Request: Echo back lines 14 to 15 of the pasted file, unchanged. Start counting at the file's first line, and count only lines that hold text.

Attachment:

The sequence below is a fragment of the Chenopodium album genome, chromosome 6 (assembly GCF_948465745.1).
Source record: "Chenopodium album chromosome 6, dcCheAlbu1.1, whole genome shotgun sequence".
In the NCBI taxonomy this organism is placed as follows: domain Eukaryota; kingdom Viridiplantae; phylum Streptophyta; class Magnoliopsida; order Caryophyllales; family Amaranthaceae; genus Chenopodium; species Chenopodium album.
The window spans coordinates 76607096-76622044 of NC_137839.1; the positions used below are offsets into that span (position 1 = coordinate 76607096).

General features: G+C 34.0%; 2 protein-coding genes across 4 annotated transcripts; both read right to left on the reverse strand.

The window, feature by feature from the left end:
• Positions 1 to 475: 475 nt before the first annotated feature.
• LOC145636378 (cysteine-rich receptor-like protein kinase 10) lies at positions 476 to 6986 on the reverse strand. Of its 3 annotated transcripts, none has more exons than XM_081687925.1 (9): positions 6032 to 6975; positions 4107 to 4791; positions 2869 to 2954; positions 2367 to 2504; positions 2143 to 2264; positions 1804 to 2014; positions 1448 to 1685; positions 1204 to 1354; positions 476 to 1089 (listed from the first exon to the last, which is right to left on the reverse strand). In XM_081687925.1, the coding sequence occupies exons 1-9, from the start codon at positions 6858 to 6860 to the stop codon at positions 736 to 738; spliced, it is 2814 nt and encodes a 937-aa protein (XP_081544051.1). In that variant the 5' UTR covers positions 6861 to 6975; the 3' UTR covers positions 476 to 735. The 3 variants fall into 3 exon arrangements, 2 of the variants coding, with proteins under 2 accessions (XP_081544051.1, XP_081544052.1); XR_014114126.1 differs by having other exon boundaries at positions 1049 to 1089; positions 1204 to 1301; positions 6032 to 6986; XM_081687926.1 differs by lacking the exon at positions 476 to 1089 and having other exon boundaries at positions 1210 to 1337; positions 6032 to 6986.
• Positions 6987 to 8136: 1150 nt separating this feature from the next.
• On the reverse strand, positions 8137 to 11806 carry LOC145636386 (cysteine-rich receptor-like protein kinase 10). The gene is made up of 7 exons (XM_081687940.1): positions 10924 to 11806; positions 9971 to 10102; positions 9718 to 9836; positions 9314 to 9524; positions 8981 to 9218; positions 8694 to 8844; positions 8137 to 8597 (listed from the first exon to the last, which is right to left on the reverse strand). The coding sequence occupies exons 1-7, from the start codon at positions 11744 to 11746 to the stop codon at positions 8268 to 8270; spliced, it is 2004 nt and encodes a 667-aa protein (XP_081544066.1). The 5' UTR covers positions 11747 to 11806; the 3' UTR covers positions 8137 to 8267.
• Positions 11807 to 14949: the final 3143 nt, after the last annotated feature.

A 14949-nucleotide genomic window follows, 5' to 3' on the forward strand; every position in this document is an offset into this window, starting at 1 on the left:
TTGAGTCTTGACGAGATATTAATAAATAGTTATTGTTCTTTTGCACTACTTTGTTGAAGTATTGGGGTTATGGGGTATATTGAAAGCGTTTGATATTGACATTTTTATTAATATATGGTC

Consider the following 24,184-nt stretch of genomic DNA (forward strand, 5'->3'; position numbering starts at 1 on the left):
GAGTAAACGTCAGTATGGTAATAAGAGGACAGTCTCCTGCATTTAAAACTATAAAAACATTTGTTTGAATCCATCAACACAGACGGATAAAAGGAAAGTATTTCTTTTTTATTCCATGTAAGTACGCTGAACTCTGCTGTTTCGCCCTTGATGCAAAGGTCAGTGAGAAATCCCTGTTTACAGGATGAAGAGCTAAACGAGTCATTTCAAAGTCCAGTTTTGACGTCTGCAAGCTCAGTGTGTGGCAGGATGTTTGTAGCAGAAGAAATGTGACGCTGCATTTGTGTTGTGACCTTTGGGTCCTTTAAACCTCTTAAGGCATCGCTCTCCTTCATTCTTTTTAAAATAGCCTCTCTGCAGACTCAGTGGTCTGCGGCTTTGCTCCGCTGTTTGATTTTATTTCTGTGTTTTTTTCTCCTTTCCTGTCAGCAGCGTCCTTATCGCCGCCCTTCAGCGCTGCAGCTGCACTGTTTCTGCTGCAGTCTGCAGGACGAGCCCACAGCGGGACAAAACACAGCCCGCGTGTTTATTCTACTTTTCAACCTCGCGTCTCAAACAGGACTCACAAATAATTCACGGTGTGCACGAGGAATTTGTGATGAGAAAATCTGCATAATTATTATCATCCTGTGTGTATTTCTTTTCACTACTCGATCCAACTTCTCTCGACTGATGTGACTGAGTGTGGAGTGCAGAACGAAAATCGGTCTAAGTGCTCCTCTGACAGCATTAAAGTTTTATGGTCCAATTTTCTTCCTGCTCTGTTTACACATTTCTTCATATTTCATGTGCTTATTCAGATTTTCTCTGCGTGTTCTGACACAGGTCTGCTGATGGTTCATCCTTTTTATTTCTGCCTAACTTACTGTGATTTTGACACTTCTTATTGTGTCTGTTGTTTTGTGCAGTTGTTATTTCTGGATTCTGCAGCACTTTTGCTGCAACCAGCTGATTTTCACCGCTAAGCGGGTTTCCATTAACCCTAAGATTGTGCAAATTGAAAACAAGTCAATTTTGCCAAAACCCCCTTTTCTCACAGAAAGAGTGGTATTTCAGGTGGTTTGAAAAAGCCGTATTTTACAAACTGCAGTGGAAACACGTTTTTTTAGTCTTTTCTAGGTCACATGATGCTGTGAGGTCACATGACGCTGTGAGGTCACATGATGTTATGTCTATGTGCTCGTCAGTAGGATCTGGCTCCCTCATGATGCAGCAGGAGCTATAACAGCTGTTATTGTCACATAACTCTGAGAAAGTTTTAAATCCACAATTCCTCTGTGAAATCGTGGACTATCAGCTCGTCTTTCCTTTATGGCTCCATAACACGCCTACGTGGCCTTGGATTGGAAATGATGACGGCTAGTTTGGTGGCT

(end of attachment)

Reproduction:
Consider the following 24,184-nt stretch of genomic DNA (forward strand, 5'->3'; position numbering starts at 1 on the left):
GAGTAAACGTCAGTATGGTAATAAGAGGACAGTCTCCTGCATTTAAAACTATAAAAACATTTGTTTGAATCCATCAACACAGACGGATAAAAGGAAAGTATTTCTTTTTTATTCCATGTAAGTACGCTGAACTCTGCTGTTTCGCCCTTGATGCAAAGGTCAGTGAGAAATCCCTGTTTACAGGATGAAGAGCTAAACGAGTCATTTCAAAGTCCAGTTTTGACGTCTGCAAGCTCAGTGTGTGGCAGGATGTTTGTAGCAGAAGAAATGTGACGCTGCATTTGTGTTGTGACCTTTGGGTCCTTTAAACCTCTTAAGGCATCGCTCTCCTTCATTCTTTTTAAAATAGCCTCTCTGCAGACTCAGTGGTCTGCGGCTTTGCTCCGCTGTTTGATTTTATTTCTGTGTTTTTTTCTCCTTTCCTGTCAGCAGCGTCCTTATCGCCGCCCTTCAGCGCTGCAGCTGCACTGTTTCTGCTGCAGTCTGCAGGACGAGCCCACAGCGGGACAAAACACAGCCCGCGTGTTTATTCTACTTTTCAACCTCGCGTCTCAAACAGGACTCACAAATAATTCACGGTGTGCACGAGGAATTTGTGATGAGAAAATCTGCATAATTATTATCATCCTGTGTGTATTTCTTTTCACTACTCGATCCAACTTCTCTCGACTGATGTGACTGAGTGTGGAGTGCAGAACGAAAATCGGTCTAAGTGCTCCTCTGACAGCATTAAAGTTTTATGGTCCAATTTTCTTCCTGCTCTGTTTACACATTTCTTCATATTTCATGTGCTTATTCAGATTTTCTCTGCGTGTTCTGACACAGGTCTGCTGATGGTTCATCCTTTTTATTTCTGCCTAACTTACTGTGATTTTGACACTTCTTATTGTGTCTGTTGTTTTGTGCAGTTGTTATTTCTGGATTCTGCAGCACTTTTGCTGCAACCAGCTGATTTTCACCGCTAAGCGGGTTTCCATTAACCCTAAGATTGTGCAAATTGAAAACAAGTCAATTTTGCCAAAACCCCCTTTTCTCACAGAAAGAGTGGTATTTCAGGTGGTTTGAAAAAGCCGTATTTTACAAACTGCAGTGGAAACACGTTTTTTTAGTCTTTTCTAGGTCACATGATGCTGTGAGGTCACATGACGCTGTGAGGTCACATGATGTTATGTCTATGTGCTCGTCAGTAGGATCTGGCTCCCTCATGATGCAGCAGGAGCTATAACAGCTGTTATTGTCACATAACTCTGAGAAAGTTTTAAATCCACAATTCCTCTGTGAAATCGTGGACTATCAGCTCGTCTTTCCTTTATGGCTCCATAACACGCCTACGTGGCCTTGGATTGGAAATGATGACGGCTAGTTTGGTGGCT